Today’s Dear Boston Mamas query comes from reader Jenn:
"Christine, how did you handle Halloween with Laurel and Violet? Specifically, when did you allow them to start going door to door and how did you curb their candy intake? My husband thinks Halloween candy is the gateway to disaster and serious addictions to junk food/candy afterwards."
+ + + + +
Thanks for writing in! My view on candy is like many things: in moderation and with some general guidelines it is totally fine. I think the real problem comes when you restrict completely. I've seen this happen with other families and also am speaking from personal experience...my parents were super restrictive with sweets and I became a lunatic driven to shoplifting Swedish fish. I truly wish the convenience store from which I procured my Swedish fish was still there so I could pay them back.
First, regarding age, babies obviously won't collect/eat candy. Laurel wasn't interested in going door to door until she was 3 but last Halloween Violet (at 2 years old) wanted to go out with her sister and it was more about the acquisition than anything else. In fact, last week we discovered her pumpkin bucket in the closet, still full of candy!
Now, here are my 8 tips for handling the Halloween candy craze. Both Laurel and Violet love sweet treats, but we have been able to establish a decent balance by keeping to the below guidelines.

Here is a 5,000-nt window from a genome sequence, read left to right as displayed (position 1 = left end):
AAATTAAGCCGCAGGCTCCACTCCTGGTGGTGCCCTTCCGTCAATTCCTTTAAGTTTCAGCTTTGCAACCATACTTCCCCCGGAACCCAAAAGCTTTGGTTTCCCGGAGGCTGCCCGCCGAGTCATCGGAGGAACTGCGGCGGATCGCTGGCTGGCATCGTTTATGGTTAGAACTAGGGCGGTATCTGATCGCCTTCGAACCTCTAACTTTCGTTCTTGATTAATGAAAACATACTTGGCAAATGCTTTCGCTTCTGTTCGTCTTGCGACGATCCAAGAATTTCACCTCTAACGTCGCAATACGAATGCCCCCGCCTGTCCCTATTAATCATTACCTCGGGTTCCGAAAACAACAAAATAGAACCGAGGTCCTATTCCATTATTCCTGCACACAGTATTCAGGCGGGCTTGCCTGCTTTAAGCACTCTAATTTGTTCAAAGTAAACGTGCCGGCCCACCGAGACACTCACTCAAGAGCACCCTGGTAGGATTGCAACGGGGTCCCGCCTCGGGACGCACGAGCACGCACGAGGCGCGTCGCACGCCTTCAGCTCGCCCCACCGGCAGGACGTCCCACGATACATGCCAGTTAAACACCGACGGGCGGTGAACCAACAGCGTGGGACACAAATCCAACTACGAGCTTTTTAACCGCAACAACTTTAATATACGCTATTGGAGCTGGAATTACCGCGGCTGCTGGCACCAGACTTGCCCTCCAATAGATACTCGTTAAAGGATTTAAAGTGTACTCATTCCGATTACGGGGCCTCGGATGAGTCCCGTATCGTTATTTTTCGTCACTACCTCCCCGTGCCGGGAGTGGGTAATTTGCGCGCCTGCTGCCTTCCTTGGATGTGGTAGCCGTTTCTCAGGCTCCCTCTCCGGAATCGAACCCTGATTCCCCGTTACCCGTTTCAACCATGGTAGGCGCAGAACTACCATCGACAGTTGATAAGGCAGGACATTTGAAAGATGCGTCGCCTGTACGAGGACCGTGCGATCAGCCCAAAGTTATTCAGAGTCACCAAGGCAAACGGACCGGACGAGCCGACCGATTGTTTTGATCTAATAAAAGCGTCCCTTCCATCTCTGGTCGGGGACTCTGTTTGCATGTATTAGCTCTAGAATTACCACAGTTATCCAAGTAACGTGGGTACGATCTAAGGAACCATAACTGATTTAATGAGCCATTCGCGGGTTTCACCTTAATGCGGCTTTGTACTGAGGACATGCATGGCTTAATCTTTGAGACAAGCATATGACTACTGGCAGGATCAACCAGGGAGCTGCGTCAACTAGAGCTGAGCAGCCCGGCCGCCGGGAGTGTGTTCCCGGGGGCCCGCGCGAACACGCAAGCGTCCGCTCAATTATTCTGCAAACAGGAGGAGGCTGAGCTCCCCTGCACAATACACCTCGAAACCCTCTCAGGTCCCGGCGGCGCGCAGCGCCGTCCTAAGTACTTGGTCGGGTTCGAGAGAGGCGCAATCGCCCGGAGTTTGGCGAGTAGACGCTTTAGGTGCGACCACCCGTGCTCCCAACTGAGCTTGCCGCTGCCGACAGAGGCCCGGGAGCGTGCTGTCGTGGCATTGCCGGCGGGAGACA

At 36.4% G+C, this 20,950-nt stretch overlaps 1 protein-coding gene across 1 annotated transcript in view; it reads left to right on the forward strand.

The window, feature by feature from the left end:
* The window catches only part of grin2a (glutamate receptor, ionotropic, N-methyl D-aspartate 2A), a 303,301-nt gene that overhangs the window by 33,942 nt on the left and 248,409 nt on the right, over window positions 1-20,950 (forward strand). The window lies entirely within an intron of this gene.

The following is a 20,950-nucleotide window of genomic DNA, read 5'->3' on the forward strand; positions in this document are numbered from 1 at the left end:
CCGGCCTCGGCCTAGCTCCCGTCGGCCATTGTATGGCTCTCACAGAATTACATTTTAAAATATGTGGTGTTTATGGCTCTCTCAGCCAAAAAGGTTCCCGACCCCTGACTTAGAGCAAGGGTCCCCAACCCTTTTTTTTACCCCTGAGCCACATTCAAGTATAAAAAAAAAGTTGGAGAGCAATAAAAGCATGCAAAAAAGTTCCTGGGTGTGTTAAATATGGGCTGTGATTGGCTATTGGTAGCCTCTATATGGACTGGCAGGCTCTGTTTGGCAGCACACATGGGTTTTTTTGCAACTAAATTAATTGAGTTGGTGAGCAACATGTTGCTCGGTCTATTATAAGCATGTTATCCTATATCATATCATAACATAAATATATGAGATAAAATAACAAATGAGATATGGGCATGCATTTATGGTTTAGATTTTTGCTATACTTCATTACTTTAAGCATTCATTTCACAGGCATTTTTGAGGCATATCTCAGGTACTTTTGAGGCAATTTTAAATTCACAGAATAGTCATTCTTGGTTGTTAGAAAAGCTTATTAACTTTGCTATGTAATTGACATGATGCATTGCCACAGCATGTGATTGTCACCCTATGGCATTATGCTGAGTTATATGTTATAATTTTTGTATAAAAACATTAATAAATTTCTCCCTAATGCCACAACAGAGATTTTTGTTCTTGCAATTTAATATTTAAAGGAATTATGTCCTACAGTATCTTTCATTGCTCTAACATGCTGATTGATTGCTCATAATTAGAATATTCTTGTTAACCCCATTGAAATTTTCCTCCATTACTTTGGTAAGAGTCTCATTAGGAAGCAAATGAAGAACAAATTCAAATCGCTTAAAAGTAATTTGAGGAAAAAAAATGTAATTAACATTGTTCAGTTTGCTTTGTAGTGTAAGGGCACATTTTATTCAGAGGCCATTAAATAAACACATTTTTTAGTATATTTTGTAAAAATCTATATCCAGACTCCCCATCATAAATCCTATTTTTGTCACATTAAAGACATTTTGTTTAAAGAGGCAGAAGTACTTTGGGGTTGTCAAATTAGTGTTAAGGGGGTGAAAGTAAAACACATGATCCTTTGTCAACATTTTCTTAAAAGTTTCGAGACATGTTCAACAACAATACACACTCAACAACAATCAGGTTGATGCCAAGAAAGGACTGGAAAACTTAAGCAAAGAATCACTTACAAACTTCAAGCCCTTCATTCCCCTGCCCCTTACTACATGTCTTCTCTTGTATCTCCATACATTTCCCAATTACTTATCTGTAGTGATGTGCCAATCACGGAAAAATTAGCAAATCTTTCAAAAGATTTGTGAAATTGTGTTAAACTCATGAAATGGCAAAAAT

1. Real food first. A good rule of thumb is that real food consumption – ideally including fruits and vegetables – must precede sugar. The whole, “everyone who eats a good dinner can have a treat afterwards” thing does work.
2. Teach moderation. Kids do naturally self-regulate, but as they get older (and their eyes get bigger than their stomach) you may need to remind them about moderation. We’ve always encouraged the girls to listen to their stomachs and in the face of something richer than usual, offer a reminder such as, "Is your tummy starting to hurt? Don't eat until you get sick." (If your kid had an experience in the past where they ate treats until they got a stomach ache, this is a good time to remind them of that feeling.) This approach has worked really well.
3. Set firm limits. Decide on a fixed limit for consumption. For example, allow 1-2 pieces of candy after a meal, no negotiations.
4. Be consistent. Whatever rule you set up in #3, BE CONSISTENT. This is the key to almost everything with parenting. The less consistent you are, the more your (clever) children will realize they can beg and whine until you cave in. Less begging and whining = good! BE CONSISTENT!
5. Limit the drama. Kids feed off our emotions. Like 100% restriction, the bigger a deal you make of it, the more they will want it. Just be matter of fact about your decisions and limit the drama.
6. Make teeth brushing contingent on eating candy. It’s amazing how the nuisance of teeth brushing (not at the typical teeth brushing times) will kill the desire for eating candy. But even if it doesn’t, it’s a good thing to follow candy consumption with teeth brushing.
7. Teach about consequences. If candy consumption really becomes a difficult issue, teach your kids about consequences. Give it away via a local buy back or donation to the troops. Trust me, they will remember next year.
8. Change the giving rules in your home. If you want to model less candy, try passing out Halloween candy alternatives. It will show them that there can be other ways to celebrate.
Do you have other effective ways to handle the Halloween candy crazy at home? Feel free to share in the comments below!
Image credit: candy corns via Pixabay.com